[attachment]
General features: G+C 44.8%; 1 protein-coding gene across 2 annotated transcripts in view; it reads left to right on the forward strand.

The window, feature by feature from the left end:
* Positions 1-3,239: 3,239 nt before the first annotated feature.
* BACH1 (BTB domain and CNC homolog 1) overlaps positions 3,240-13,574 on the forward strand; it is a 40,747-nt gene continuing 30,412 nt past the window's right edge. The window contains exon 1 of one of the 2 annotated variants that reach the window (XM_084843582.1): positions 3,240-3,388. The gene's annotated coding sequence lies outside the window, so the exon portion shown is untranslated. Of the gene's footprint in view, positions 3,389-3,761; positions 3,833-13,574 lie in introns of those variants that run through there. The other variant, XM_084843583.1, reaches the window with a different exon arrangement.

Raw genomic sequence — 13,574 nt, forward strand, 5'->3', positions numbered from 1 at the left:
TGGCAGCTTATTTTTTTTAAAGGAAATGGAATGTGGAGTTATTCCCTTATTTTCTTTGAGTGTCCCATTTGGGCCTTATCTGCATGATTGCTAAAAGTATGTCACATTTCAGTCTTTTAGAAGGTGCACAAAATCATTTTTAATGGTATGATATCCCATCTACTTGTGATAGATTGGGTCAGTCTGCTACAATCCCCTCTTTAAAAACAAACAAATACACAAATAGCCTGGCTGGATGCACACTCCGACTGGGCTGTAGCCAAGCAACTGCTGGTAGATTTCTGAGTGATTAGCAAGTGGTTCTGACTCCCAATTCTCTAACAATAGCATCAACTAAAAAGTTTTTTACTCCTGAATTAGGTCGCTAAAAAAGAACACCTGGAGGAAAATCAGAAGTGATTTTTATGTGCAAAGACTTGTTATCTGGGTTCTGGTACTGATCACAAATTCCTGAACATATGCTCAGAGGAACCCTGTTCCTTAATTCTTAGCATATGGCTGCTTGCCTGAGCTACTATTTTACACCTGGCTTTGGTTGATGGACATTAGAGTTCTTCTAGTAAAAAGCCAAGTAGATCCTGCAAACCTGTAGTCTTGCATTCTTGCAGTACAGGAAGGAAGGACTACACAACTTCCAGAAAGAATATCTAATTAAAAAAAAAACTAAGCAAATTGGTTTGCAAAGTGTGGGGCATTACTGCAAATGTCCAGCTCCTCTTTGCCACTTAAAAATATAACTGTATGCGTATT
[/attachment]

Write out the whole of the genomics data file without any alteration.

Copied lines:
General features: G+C 44.8%; 1 protein-coding gene across 2 annotated transcripts in view; it reads left to right on the forward strand.

The window, feature by feature from the left end:
* Positions 1-3,239: 3,239 nt before the first annotated feature.
* BACH1 (BTB domain and CNC homolog 1) overlaps positions 3,240-13,574 on the forward strand; it is a 40,747-nt gene continuing 30,412 nt past the window's right edge. The window contains exon 1 of one of the 2 annotated variants that reach the window (XM_084843582.1): positions 3,240-3,388. The gene's annotated coding sequence lies outside the window, so the exon portion shown is untranslated. Of the gene's footprint in view, positions 3,389-3,761; positions 3,833-13,574 lie in introns of those variants that run through there. The other variant, XM_084843583.1, reaches the window with a different exon arrangement.

Raw genomic sequence — 13,574 nt, forward strand, 5'->3', positions numbered from 1 at the left:
TGGCAGCTTATTTTTTTTAAAGGAAATGGAATGTGGAGTTATTCCCTTATTTTCTTTGAGTGTCCCATTTGGGCCTTATCTGCATGATTGCTAAAAGTATGTCACATTTCAGTCTTTTAGAAGGTGCACAAAATCATTTTTAATGGTATGATATCCCATCTACTTGTGATAGATTGGGTCAGTCTGCTACAATCCCCTCTTTAAAAACAAACAAATACACAAATAGCCTGGCTGGATGCACACTCCGACTGGGCTGTAGCCAAGCAACTGCTGGTAGATTTCTGAGTGATTAGCAAGTGGTTCTGACTCCCAATTCTCTAACAATAGCATCAACTAAAAAGTTTTTTACTCCTGAATTAGGTCGCTAAAAAAGAACACCTGGAGGAAAATCAGAAGTGATTTTTATGTGCAAAGACTTGTTATCTGGGTTCTGGTACTGATCACAAATTCCTGAACATATGCTCAGAGGAACCCTGTTCCTTAATTCTTAGCATATGGCTGCTTGCCTGAGCTACTATTTTACACCTGGCTTTGGTTGATGGACATTAGAGTTCTTCTAGTAAAAAGCCAAGTAGATCCTGCAAACCTGTAGTCTTGCATTCTTGCAGTACAGGAAGGAAGGACTACACAACTTCCAGAAAGAATATCTAATTAAAAAAAAAACTAAGCAAATTGGTTTGCAAAGTGTGGGGCATTACTGCAAATGTCCAGCTCCTCTTTGCCACTTAAAAATATAACTGTATGCGTATT